Criticism erupted last week following reports that Richard Foster was warned he would be fired if he told lawmakers about his cost estimates, which were higher than those Congress used when debating the bill. The higher estimates could have doomed the measure, which Congress narrowly approved in November.
White House spokesman Scott McClellan endorsed Thompson's plans to investigate the matter.
"Obviously it's a serious allegation," McClellan said.
Thompson said Tuesday his staff is gathering the documents.
"There seems to be a cloud over this department because of this. We have nothing to hide, so I want to make darn sure everything comes out," Thompson said.
In an hour-long meeting Tuesday with reporters, Thompson did not dispute the thrust of an Associated Press story reporting that in June then Medicare chief Thomas Scully threatened to fire Foster if he released his calculations to Democrats.
Scully has characterized his comments as "heated rhetoric in the middle of the night."
Foster estimated in June that a version of the Medicare bill similar to what became law would cost $551 billion, according to a document obtained and released by House Democrats.
The Bush administration projected in the budget submitted to Congress last month that the ten-year cost of the bill would be $534 billion, instead of $395 billion estimate used in writing the legislation.
Democrats applauded Thompson's request, but Sen. Edward Kennedy, D-Mass., said questions still remain about why the president, Thompson and other officials maintained the legislation would cost some $400 billion "when their best estimate was that it would cost much more."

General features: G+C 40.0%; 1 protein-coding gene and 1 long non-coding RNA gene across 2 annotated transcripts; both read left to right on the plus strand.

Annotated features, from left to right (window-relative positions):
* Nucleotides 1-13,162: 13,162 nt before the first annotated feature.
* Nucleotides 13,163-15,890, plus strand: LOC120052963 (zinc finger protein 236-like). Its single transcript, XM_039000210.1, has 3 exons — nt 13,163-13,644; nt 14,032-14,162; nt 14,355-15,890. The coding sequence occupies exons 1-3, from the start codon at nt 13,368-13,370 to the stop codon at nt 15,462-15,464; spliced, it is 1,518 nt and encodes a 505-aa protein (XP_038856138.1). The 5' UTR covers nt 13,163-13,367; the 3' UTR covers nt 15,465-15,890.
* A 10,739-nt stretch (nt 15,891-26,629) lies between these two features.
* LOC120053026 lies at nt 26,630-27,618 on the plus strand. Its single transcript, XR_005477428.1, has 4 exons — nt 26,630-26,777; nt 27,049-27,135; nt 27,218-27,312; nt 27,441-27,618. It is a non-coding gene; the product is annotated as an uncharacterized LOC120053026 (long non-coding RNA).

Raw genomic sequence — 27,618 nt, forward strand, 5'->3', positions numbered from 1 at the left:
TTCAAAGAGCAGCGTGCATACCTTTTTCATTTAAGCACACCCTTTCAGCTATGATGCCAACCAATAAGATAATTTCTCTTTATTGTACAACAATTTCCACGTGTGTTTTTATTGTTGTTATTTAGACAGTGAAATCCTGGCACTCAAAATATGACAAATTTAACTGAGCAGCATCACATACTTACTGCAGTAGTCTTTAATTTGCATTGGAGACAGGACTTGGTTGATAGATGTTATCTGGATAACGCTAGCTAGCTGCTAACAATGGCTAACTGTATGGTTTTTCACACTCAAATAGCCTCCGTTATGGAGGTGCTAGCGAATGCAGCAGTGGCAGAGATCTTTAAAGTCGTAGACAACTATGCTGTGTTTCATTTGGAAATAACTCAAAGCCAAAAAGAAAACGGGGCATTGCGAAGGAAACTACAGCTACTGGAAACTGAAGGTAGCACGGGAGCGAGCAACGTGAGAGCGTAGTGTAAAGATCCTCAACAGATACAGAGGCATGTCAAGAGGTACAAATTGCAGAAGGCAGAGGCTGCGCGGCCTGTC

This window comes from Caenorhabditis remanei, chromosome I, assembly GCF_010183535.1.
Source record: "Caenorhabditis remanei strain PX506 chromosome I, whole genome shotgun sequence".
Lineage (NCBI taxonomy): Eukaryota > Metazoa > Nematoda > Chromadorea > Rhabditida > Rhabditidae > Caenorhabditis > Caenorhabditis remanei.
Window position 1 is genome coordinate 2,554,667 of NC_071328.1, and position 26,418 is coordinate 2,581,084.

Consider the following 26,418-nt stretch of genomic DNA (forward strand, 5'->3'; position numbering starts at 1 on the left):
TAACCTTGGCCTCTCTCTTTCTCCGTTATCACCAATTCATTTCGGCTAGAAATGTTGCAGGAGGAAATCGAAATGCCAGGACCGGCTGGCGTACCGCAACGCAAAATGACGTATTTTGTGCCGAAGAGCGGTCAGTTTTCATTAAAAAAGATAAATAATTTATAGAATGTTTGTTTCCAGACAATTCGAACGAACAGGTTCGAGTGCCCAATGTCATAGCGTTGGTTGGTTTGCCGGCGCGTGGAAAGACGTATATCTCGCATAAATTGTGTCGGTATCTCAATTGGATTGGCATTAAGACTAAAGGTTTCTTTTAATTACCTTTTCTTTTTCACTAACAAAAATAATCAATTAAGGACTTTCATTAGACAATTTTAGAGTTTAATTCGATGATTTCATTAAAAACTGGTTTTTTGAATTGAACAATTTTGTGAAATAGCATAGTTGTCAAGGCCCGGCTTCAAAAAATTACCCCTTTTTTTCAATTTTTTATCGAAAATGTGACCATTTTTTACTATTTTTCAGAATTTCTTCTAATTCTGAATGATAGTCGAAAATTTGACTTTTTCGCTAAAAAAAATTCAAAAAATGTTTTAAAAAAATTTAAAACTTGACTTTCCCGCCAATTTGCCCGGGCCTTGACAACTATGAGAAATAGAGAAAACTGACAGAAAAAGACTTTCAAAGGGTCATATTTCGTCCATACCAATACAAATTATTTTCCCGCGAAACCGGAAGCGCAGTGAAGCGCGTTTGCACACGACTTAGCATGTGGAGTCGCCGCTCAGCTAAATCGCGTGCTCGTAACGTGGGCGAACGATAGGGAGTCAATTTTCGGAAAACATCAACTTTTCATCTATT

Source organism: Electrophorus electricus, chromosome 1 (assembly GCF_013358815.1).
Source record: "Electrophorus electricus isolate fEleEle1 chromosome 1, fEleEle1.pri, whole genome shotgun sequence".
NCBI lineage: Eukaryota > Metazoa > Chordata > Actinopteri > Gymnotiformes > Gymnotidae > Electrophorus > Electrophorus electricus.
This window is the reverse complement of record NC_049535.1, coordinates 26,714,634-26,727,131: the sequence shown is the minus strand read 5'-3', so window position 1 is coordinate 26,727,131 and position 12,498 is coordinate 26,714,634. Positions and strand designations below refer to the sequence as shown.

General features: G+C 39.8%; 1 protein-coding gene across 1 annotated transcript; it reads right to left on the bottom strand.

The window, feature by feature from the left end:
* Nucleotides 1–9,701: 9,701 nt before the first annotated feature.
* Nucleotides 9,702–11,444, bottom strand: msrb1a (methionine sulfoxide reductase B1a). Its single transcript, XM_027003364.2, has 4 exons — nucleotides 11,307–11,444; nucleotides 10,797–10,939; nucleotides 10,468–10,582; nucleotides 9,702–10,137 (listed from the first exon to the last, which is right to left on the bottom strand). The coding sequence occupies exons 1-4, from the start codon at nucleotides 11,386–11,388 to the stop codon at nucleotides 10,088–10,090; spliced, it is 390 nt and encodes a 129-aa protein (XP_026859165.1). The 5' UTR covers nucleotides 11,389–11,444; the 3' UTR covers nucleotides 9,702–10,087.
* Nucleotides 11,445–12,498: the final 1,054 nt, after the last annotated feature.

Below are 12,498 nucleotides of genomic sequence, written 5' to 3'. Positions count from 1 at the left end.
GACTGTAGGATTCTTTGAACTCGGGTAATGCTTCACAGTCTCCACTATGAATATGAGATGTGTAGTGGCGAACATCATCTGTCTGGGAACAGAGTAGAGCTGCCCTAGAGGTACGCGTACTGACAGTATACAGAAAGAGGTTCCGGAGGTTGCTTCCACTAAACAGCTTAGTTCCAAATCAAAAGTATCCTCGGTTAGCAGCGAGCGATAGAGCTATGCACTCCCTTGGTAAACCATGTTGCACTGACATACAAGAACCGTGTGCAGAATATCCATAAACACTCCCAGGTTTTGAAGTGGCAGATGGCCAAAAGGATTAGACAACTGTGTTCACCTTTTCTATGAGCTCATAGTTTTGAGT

Nine Republican members of the House had stated before final congressional approval of the legislation that they would not support a bill that cost more than $400 billion. The House approved the bill in a 220-215 vote.
Thompson said many lawmakers knew the administration's estimates of Medicare costs were higher than what the Congressional Budget Office calculated.
"I don't believe there was any obfuscation," Thompson said.
He also told reporters he never instructed Scully to prevent Foster from sharing his estimates with lawmakers.
Scott Whitaker, Thompson's top aide, said he telephoned Foster in June at Thompson's request to reassure him his job was safe.
The secretary placed much of the responsibility for the controversy on Scully.
Thompson told reporters he should have exercised more control over Scully. "But all of you know Tom Scully. Do you think that's possible?" Thompson said of the former hospital trade association executive known for his impulsive comments.
Rep. Pete Stark, D-Calif., told The New York Times that since Scully left government work in December, he was an easy scapegoat and the "perfect fall guy."
In an interview with The Washington Post on Tuesday, Scully said, "They can investigate till the cows come home, but I think I was right." He also repeated his past assertion that he had merely joked about firing Foster and that he only once had kept him from promptly responding to a Democratic request.